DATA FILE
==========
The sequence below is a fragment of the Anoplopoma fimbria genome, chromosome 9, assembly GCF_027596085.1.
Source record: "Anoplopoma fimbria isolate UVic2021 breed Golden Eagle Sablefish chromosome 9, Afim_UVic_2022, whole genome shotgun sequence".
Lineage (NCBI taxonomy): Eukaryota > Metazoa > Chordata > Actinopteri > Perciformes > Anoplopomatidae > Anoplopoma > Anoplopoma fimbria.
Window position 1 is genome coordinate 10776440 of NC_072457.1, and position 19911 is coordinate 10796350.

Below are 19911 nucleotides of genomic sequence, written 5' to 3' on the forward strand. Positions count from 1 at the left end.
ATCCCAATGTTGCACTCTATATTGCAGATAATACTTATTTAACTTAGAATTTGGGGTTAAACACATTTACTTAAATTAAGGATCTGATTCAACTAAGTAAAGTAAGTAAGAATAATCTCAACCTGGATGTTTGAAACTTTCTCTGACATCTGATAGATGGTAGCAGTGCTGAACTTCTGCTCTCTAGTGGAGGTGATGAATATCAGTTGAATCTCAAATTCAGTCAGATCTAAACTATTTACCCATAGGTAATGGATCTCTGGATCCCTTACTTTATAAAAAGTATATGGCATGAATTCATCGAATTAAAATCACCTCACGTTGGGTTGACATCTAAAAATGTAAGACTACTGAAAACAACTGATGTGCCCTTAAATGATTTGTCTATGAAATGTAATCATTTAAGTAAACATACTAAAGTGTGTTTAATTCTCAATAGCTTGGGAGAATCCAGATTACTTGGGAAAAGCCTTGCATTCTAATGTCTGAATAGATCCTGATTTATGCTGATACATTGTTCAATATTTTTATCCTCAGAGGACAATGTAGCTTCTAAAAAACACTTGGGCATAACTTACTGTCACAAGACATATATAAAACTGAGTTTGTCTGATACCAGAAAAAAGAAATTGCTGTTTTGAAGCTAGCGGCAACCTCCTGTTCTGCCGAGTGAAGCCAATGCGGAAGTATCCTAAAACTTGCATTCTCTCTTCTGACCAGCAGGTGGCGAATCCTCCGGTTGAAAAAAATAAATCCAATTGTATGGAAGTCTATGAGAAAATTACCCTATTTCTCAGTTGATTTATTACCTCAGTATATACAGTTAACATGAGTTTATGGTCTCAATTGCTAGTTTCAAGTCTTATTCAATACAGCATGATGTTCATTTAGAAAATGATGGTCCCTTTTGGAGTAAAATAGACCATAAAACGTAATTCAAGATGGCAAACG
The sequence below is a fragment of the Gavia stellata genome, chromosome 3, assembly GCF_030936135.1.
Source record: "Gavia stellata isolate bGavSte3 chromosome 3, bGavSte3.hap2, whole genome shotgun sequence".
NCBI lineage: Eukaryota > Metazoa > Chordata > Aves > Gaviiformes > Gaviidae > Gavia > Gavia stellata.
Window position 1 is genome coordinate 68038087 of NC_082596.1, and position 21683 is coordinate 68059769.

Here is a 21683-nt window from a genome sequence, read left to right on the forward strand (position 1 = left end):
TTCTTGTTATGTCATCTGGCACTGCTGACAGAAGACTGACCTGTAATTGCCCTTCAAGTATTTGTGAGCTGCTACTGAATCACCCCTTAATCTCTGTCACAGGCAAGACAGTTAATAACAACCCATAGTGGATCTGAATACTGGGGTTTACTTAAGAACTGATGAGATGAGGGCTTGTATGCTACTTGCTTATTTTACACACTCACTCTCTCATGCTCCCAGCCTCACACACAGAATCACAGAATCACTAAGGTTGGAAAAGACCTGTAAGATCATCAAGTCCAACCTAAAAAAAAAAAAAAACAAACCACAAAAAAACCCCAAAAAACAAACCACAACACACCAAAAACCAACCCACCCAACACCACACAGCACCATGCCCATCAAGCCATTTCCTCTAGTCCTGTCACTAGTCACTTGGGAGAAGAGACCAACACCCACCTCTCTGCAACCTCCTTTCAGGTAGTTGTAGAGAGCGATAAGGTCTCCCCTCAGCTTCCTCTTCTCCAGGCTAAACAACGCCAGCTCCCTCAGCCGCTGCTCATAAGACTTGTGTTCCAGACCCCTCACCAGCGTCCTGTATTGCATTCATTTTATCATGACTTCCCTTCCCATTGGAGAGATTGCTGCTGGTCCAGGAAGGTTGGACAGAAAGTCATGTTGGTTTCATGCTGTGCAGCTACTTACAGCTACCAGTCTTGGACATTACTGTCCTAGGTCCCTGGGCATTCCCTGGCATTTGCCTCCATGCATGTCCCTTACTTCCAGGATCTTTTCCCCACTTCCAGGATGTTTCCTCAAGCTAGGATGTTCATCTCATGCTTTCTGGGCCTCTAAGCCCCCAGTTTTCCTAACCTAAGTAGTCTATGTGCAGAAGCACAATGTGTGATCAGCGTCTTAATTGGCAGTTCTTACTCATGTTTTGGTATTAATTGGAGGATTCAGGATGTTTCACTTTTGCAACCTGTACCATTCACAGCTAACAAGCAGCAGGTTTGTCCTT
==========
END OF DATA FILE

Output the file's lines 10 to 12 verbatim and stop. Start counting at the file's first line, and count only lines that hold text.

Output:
Window position 1 is genome coordinate 68038087 of NC_082596.1, and position 21683 is coordinate 68059769.

Here is a 21683-nt window from a genome sequence, read left to right on the forward strand (position 1 = left end):
TTCTTGTTATGTCATCTGGCACTGCTGACAGAAGACTGACCTGTAATTGCCCTTCAAGTATTTGTGAGCTGCTACTGAATCACCCCTTAATCTCTGTCACAGGCAAGACAGTTAATAACAACCCATAGTGGATCTGAATACTGGGGTTTACTTAAGAACTGATGAGATGAGGGCTTGTATGCTACTTGCTTATTTTACACACTCACTCTCTCATGCTCCCAGCCTCACACACAGAATCACAGAATCACTAAGGTTGGAAAAGACCTGTAAGATCATCAAGTCCAACCTAAAAAAAAAAAAAAACAAACCACAAAAAAACCCCAAAAAACAAACCACAACACACCAAAAACCAACCCACCCAACACCACACAGCACCATGCCCATCAAGCCATTTCCTCTAGTCCTGTCACTAGTCACTTGGGAGAAGAGACCAACACCCACCTCTCTGCAACCTCCTTTCAGGTAGTTGTAGAGAGCGATAAGGTCTCCCCTCAGCTTCCTCTTCTCCAGGCTAAACAACGCCAGCTCCCTCAGCCGCTGCTCATAAGACTTGTGTTCCAGACCCCTCACCAGCGTCCTGTATTGCATTCATTTTATCATGACTTCCCTTCCCATTGGAGAGATTGCTGCTGGTCCAGGAAGGTTGGACAGAAAGTCATGTTGGTTTCATGCTGTGCAGCTACTTACAGCTACCAGTCTTGGACATTACTGTCCTAGGTCCCTGGGCATTCCCTGGCATTTGCCTCCATGCATGTCCCTTACTTCCAGGATCTTTTCCCCACTTCCAGGATGTTTCCTCAAGCTAGGATGTTCATCTCATGCTTTCTGGGCCTCTAAGCCCCCAGTTTTCCTAACCTAAGTAGTCTATGTGCAGAAGCACAATGTGTGATCAGCGTCTTAATTGGCAGTTCTTACTCATGTTTTGGTATTAATTGGAGGATTCAGGATGTTTCACTTTTGCAACCTGTACCATTCACAGCTAACAAGCAGCAGGTTTGTCCTT